3 Common Childhood Skin Conditions No One Talks About

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University Hospitals Rainbow Babies & Children'sExperts in Children's Health
childhood skin problems

Oozing sores, speckled bumps, and itchy groins might not come up in conversation with other parents. But annoying and embarrassing skin conditions affect many children. It’s time to break the silence about three icky problems and how to solve them.

According to Sonal Shah, MD, a pediatric dermatologist at UH Rainbow Babies & Children’s Hospital, parents should keep an eye out for these three common skin conditions.

Cold Sores

What it is: A type of herpes virus that causes small, clustered, fluid-filled blisters often noted around the lips and mouth. The blister fluid is contagious, and the virus spreads easily through skin-to-skin contact and even by sharing utensils or towels. They often appear by age 5.

Home remedies: When they appear, try prevent scratching and picking. Ease pain and itching with ice or chilled treats. Wash hands, and clean toys, regularly.  Avoid sharing utensils and towels.

See a pediatrician the first time cold sores develop. Also call if they don’t heal after about a week; approach the eyes; are wide spread or if they involve an area of eczema; or have red, swollen, or hot skin around them.

Warts

What it is: Caused by human papilloma viruses, about one in 10 kids will grow these small, raised bumps – commonly found on the hands and feet. They’re often skin-colored, sometimes with black spots that look like seeds.

Home remedies: Over-the-counter medicine with 17- 40 percent salicylic acid applied daily to the wart can help to resolve them over time.  To speed the process, cover with duct tape.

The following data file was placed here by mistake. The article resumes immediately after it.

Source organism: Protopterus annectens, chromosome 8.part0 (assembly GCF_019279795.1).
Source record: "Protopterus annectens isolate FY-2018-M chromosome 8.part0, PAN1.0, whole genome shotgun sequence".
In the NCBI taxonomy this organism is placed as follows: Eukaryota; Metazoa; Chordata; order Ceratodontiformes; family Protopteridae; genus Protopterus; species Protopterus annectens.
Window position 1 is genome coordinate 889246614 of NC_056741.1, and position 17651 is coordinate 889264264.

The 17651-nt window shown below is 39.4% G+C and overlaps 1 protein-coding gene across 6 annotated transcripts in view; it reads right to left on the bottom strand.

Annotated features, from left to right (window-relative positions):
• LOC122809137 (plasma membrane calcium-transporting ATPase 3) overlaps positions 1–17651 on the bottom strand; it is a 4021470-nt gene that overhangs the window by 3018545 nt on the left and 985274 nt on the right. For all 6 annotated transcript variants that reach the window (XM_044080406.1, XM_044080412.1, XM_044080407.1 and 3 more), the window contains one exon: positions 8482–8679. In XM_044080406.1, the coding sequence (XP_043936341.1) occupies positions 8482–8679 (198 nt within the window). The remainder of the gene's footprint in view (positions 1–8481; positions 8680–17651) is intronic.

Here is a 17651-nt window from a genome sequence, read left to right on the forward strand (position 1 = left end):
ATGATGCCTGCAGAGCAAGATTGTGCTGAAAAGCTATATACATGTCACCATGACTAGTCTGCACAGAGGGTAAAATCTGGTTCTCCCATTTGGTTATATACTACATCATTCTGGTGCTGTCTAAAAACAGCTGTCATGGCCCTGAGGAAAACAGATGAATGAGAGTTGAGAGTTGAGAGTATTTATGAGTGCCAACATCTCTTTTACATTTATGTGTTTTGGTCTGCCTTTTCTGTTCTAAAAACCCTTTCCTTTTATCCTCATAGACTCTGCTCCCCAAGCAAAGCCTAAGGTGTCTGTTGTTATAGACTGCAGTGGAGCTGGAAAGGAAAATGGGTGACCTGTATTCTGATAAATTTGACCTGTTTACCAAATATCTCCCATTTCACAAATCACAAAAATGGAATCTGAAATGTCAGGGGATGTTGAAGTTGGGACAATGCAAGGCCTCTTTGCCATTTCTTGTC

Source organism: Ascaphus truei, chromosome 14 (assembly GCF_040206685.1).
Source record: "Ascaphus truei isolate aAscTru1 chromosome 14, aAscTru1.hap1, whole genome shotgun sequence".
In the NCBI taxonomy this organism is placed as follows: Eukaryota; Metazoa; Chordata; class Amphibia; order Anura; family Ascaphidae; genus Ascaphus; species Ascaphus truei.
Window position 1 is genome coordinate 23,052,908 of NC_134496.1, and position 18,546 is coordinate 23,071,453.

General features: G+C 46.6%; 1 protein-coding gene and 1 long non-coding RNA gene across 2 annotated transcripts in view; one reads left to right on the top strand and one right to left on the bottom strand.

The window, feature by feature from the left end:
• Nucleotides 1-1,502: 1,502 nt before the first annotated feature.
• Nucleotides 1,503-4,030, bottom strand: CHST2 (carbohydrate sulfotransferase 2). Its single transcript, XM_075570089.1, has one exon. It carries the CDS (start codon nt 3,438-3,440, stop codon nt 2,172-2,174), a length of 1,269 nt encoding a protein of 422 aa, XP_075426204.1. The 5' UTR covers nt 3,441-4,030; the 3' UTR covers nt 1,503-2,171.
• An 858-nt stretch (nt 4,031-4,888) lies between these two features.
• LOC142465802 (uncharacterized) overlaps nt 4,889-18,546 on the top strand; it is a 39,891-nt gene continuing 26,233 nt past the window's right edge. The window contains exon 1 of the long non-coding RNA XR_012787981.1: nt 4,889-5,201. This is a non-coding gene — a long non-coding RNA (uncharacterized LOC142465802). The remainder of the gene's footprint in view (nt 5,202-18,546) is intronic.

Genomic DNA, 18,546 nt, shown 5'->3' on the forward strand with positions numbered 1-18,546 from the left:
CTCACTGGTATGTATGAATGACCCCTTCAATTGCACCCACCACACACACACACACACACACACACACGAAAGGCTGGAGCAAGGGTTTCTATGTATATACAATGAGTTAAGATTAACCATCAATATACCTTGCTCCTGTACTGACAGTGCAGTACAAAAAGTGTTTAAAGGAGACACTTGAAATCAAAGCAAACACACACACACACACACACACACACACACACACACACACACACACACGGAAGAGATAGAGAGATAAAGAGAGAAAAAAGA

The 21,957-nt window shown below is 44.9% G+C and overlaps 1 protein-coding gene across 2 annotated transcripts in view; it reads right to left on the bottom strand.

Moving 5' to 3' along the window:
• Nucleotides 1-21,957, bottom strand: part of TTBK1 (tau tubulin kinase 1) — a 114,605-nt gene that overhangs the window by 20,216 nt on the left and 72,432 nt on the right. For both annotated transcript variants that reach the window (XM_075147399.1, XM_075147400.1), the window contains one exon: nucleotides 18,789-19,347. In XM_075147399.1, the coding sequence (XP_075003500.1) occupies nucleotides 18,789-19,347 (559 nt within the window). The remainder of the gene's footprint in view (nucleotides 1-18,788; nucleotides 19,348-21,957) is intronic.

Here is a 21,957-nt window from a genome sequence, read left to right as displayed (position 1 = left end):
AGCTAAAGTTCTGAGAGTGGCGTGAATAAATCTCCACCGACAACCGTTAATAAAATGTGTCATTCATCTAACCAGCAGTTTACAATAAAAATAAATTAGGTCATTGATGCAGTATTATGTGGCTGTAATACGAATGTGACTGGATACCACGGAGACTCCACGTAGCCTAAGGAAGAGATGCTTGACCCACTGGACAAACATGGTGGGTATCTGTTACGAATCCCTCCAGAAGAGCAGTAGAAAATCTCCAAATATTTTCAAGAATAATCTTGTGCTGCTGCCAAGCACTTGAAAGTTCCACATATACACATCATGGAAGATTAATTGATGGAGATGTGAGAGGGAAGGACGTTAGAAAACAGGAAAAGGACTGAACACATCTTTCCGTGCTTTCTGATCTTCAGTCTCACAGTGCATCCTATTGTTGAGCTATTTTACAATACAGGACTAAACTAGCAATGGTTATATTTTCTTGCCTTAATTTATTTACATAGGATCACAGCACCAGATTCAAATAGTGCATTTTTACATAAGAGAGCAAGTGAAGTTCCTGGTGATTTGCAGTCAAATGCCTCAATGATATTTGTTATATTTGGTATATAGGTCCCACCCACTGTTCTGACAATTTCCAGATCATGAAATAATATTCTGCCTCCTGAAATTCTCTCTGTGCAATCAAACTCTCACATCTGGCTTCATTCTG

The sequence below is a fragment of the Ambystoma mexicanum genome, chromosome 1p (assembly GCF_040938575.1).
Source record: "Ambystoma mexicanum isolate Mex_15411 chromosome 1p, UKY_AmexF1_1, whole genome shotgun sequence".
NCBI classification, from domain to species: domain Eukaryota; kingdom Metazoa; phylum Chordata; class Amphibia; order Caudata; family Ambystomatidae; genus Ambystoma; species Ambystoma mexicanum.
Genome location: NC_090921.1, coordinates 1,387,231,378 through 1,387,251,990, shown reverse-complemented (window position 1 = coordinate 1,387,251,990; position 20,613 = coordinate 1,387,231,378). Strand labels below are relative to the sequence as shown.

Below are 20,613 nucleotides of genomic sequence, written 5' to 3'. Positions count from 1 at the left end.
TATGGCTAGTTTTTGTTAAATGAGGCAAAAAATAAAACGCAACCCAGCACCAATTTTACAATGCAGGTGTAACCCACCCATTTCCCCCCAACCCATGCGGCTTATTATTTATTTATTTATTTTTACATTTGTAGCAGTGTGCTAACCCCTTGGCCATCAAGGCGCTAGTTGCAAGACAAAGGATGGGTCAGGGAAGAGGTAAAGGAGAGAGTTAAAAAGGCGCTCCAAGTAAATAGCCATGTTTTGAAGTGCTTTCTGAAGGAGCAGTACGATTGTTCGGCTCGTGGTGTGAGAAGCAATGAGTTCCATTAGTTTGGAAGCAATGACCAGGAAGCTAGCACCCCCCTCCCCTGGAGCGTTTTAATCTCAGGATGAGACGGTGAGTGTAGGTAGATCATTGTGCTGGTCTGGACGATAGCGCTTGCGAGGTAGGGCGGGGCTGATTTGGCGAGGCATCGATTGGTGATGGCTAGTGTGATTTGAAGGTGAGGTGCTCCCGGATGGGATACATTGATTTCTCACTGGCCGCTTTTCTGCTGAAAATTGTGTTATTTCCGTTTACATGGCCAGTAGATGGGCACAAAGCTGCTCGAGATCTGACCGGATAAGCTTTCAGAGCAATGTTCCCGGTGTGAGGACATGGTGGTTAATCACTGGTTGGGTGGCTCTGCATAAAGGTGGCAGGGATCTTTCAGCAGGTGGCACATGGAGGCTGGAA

Seek treatment if they are multiple warts, or if they are located on the face, genitals or if any are painful. 

Ringworm

What it is: Ringworm comes from fungus, not a parasite. But the name rings true in a different way: the itchy, red circles it causes. Ringworm can appear almost anywhere on the body, including the face and groin. Fungus can also appear on the hands and feet where it tends to look more red and scaly and often does not have a ring-like appearance. It spreads through contact with people or animals, or in places like locker rooms and shared showers.

Home remedies: Most cases resolve with over-the-counter anti-fungal creams, lotions, and powders. Avoid sharing personal care items such as towels and hair brushes as this can spread the fungus.

See a pediatrician if your child has ringworm on the scalp. This location usually requires a prescription.

Helping Kids Cope

“It’s normal for children to feel self-conscious about skin conditions,” Dr. Shah says. “It is important to validate their concerns as a parent or a medical provider, but also to provide children with tools that they can use to cope with these feelings.”  

Dr. Shah advises involving kids in treatment and teaching them simple ways to answer others’ questions.

“They might educate their friends and explain, ‘This is a wart; it’s a skin condition that many people also have.’” Dr. Shah says. “Many times when children ask questions about visible skin conditions they do not have ill intent, they are just genuinely curious.

Preparing your children to answer questions in an age-appropriate manner can help ease any anxiety about the topic coming up in conversation.

"Above all, remind children that beauty and confidence come from inside," Dr. Shah says, "regardless of what their skin looks like and that each person is different and special in their own way.”

Related Links

UH Cleveland Medical Center's Department of Dermatology is recognized as a global center of excellence in all issues related to the skin. The Pediatric Dermatology team applies the department’s expertise and research in clinical care from basic science of the skin to clinical trials of the most advanced medications and therapies. Learn more about pediatric dermatology services at UH Rainbow.

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